Examining the unfolding of moral decisions across time using the reach-to-touch paradigm

Samantha Parker*, Matthew Finkbeiner

*Corresponding author for this work

Research output: Contribution to journalArticlepeer-review

1 Citation (Scopus)
40 Downloads (Pure)


Recent theories of decision making are characterised by a growing emphasis on understanding the cognitive mechanisms that produce decisions. This has seen a growth in methods that allow for the continuous collection of data during reasoning. Current applications of these methods to complex decision making have been limited in their ability to examine the dynamics of responding across time. In the current study we address this issue by examining the online dynamics of moral decisions. Participants were required to respond to moral dilemmas that differed according to harm or intention by reaching out and touching one of two response panels. Utilitarian and deontological responses to personal moral dilemmas were found to differ across time. Utilitarian decisions did not emerge more slowly overall, but rather emerged across a wider (less consistent) time period. Importantly, this result did not generalise to a set of standardized moral scenarios. Taken together these findings highlight how dilemma-specific variables can significantly influence moral reasoning and emphasize the importance of using well controlled stimuli together with a measure capable of examining decisions as they unfold over time.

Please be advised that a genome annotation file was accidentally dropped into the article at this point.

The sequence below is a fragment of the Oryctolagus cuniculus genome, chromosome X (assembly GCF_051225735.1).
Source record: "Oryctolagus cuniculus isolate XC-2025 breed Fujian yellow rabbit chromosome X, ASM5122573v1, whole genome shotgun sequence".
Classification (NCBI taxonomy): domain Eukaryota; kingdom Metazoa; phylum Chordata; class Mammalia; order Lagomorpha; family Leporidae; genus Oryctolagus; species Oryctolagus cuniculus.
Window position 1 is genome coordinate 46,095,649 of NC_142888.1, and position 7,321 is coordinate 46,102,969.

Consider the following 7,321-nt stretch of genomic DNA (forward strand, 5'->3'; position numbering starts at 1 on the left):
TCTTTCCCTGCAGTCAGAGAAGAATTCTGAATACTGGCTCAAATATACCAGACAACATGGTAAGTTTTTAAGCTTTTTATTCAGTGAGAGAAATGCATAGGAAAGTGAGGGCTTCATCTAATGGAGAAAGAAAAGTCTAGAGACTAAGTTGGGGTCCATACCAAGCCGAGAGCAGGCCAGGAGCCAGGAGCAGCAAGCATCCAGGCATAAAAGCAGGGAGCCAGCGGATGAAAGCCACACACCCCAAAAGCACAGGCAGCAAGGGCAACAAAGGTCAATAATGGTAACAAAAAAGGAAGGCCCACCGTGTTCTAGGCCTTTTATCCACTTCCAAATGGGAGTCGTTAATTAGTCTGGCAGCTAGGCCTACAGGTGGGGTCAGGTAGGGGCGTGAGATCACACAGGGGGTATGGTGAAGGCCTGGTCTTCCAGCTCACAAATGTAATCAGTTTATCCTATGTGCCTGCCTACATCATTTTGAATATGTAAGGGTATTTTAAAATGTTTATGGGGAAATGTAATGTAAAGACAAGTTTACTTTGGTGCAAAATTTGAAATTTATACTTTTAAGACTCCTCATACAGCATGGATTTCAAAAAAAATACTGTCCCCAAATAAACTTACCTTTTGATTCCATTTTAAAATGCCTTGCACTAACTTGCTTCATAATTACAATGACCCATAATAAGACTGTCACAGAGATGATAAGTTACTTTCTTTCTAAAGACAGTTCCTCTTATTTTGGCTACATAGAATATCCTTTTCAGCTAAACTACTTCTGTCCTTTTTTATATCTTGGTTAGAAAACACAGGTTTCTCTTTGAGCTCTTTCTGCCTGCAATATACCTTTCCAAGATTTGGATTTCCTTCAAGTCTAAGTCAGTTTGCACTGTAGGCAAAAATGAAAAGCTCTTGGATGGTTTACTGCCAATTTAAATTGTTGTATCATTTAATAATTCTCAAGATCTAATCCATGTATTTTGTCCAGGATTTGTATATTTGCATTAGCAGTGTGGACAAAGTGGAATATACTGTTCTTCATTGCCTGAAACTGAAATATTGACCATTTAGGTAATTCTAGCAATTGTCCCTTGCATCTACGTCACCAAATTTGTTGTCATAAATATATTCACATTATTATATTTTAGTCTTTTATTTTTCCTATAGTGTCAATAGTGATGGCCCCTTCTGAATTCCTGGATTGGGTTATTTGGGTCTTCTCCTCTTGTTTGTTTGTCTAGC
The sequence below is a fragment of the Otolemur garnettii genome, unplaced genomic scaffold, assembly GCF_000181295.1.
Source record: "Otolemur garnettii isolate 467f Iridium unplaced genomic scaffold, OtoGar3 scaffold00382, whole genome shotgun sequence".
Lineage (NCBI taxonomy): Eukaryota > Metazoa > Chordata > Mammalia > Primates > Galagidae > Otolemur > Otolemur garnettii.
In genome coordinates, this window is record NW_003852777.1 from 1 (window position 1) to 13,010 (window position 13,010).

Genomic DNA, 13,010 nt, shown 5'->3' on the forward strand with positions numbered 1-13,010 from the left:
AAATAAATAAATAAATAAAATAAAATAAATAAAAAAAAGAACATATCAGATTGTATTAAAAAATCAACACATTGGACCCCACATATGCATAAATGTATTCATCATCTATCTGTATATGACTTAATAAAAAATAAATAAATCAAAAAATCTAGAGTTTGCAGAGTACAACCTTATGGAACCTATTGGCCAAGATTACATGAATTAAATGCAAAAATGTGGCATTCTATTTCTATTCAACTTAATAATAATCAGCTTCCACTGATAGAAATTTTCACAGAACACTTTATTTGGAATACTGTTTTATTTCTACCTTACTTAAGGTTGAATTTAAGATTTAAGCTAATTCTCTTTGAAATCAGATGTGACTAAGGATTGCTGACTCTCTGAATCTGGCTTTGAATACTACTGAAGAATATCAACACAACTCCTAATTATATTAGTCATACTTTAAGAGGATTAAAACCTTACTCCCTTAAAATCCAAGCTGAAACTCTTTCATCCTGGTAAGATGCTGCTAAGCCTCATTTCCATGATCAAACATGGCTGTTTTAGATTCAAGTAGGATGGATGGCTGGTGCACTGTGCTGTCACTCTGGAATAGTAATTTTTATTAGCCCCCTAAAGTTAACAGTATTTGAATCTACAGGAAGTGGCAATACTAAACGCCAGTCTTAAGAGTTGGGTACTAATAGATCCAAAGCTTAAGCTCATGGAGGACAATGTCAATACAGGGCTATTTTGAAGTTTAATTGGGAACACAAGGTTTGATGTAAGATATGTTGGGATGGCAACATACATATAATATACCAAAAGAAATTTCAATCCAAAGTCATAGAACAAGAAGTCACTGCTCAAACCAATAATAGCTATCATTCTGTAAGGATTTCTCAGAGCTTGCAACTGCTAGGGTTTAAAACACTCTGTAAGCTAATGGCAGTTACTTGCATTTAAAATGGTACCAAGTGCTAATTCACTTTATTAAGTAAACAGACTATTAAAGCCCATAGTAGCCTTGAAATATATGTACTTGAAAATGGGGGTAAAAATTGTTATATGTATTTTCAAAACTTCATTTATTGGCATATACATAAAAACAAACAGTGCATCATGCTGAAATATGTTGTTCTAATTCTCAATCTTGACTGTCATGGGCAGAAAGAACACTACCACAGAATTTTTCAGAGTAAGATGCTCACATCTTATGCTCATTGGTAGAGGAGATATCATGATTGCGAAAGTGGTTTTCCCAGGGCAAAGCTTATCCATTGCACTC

Original languageEnglish
Pages (from-to)218-253
Number of pages36
JournalThinking and Reasoning
Issue number2
Early online date15 Apr 2019
Publication statusPublished - 2020


  • decision making
  • dual-process models
  • methodology
  • moral judgement
  • reaching paradigm


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